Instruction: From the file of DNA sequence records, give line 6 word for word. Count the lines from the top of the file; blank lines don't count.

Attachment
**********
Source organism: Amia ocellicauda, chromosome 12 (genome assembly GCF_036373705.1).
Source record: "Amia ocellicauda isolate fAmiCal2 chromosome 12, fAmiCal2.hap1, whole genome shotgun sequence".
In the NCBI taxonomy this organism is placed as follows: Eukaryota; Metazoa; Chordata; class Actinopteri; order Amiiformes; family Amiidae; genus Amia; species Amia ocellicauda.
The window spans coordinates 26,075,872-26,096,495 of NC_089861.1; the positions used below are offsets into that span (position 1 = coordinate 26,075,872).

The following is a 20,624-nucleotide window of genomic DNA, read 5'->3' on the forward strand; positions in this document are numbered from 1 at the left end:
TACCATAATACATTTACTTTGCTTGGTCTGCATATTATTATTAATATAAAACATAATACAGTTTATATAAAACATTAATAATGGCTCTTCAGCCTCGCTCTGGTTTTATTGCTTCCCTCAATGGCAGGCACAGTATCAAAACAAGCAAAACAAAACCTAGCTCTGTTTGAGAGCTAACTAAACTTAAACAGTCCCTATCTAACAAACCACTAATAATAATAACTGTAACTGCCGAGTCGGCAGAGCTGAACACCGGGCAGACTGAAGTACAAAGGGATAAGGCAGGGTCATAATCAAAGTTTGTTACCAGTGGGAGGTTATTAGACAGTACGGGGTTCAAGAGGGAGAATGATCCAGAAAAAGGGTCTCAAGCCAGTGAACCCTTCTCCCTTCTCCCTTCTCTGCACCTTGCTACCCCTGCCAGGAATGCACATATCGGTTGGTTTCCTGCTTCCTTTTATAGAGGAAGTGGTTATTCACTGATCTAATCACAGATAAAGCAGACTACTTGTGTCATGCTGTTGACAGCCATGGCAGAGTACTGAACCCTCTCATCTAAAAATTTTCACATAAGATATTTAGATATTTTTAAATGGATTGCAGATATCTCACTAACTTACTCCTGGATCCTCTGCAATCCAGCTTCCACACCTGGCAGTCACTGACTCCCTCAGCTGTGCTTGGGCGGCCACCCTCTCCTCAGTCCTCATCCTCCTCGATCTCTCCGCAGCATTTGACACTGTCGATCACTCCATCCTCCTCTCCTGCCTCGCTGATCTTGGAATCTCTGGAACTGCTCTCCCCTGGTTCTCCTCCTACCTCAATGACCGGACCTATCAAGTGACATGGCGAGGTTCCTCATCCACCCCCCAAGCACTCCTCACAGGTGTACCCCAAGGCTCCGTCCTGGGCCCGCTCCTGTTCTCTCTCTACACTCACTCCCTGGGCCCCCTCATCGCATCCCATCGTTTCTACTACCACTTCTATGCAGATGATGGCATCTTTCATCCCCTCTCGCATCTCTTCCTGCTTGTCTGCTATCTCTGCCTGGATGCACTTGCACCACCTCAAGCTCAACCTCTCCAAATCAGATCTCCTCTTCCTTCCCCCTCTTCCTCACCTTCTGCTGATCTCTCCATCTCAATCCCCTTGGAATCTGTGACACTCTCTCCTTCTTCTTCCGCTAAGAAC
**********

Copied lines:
TACCATAATACATTTACTTTGCTTGGTCTGCATATTATTATTAATATAAAACATAATACAGTTTATATAAAACATTAATAATGGCTCTTCAGCCTCGCTCTGGTTTTATTGCTTCCCTCAATGGCAGGCACAGTATCAAAACAAGCAAAACAAAACCTAGCTCTGTTTGAGAGCTAACTAAACTTAAACAGTCCCTATCTAACAAACCACTAATAATAATAACTGTAACTGCCGAGTCGGCAGAGCTGAACACCGGGCAGACTGAAGTACAAAGGGATAAGGCAGGGTCATAATCAAAGTTTGTTACCAGTGGGAGGTTATTAGACAGTACGGGGTTCAAGAGGGAGAATGATCCAGAAAAAGGGTCTCAAGCCAGTGAACCCTTCTCCCTTCTCCCTTCTCTGCACCTTGCTACCCCTGCCAGGAATGCACATATCGGTTGGTTTCCTGCTTCCTTTTATAGAGGAAGTGGTTATTCACTGATCTAATCACAGATAAAGCAGACTACTTGTGTCATGCTGTTGACAGCCATGGCAGAGTACTGAACCCTCTCATCTAAAAATTTTCACATAAGATATTTAGATATTTTTAAATGGATTGCAGATATCTCACTAACTTACTCCTGGATCCTCTGCAATCCAGCTTCCACACCTGGCAGTCACTGACTCCCTCAGCTGTGCTTGGGCGGCCACCCTCTCCTCAGTCCTCATCCTCCTCGATCTCTCCGCAGCATTTGACACTGTCGATCACTCCATCCTCCTCTCCTGCCTCGCTGATCTTGGAATCTCTGGAACTGCTCTCCCCTGGTTCTCCTCCTACCTCAATGACCGGACCTATCAAGTGACATGGCGAGGTTCCTCATCCACCCCCCAAGCACTCCTCACAGGTGTACCCCAAGGCTCCGTCCTGGGCCCGCTCCTGTTCTCTCTCTACACTCACTCCCTGGGCCCCCTCATCGCATCCCATCGTTTCTACTACCACTTCTATGCAGATGATGGCATCTTTCATCCCCTCTCGCATCTCTTCCTGCTTGTCTGCTATCTCTGCCTGGATGCACTTGCACCACCTCAAGCTCAACCTCTCCAAATCAGATCTCCTCTTCCTTCCCCCTCTTCCTCACCTTCTGCTGATCTCTCCATCTCAATCCCCTTGGAATCTGTGACACTCTCTCCTTCTTCTTCCGCTAAGAAC